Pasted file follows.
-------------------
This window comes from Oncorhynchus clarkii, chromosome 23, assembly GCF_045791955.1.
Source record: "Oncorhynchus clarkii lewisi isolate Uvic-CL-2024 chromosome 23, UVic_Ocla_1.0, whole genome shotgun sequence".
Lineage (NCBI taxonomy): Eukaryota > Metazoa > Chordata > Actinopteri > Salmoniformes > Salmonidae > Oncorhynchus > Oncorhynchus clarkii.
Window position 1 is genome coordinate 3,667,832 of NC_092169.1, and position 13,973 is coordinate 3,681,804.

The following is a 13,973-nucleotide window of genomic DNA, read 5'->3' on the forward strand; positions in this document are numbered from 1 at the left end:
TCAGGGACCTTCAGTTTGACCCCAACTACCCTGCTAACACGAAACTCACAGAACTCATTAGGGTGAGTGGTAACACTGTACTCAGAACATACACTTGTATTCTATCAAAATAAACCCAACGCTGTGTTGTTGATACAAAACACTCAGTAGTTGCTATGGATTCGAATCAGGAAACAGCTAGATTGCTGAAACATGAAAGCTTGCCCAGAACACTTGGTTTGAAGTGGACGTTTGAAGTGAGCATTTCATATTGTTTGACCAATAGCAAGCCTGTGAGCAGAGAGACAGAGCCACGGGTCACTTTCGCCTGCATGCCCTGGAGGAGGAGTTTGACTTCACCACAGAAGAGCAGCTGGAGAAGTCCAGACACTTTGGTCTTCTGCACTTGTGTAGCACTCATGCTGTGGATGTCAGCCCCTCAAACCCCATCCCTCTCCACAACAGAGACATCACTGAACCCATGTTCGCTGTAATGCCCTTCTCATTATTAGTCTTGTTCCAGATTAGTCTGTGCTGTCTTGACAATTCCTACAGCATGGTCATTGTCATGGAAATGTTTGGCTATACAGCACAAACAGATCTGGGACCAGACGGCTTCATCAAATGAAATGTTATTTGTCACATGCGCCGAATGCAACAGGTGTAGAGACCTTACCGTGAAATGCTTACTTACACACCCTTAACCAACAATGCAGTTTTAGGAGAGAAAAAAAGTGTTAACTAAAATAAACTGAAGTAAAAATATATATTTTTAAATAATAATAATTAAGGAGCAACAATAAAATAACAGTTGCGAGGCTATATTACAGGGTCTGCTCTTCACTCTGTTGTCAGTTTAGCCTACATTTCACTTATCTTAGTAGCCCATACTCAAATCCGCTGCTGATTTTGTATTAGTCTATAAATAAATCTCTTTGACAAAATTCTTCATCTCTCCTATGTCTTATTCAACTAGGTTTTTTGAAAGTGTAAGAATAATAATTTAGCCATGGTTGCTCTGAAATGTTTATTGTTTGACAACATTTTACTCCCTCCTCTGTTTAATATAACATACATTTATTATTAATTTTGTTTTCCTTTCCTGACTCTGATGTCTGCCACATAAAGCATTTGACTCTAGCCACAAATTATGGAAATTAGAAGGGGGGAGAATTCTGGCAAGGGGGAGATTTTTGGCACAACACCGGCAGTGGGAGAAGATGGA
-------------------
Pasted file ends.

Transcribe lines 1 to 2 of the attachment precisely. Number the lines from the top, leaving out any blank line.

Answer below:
This window comes from Oncorhynchus clarkii, chromosome 23, assembly GCF_045791955.1.
Source record: "Oncorhynchus clarkii lewisi isolate Uvic-CL-2024 chromosome 23, UVic_Ocla_1.0, whole genome shotgun sequence".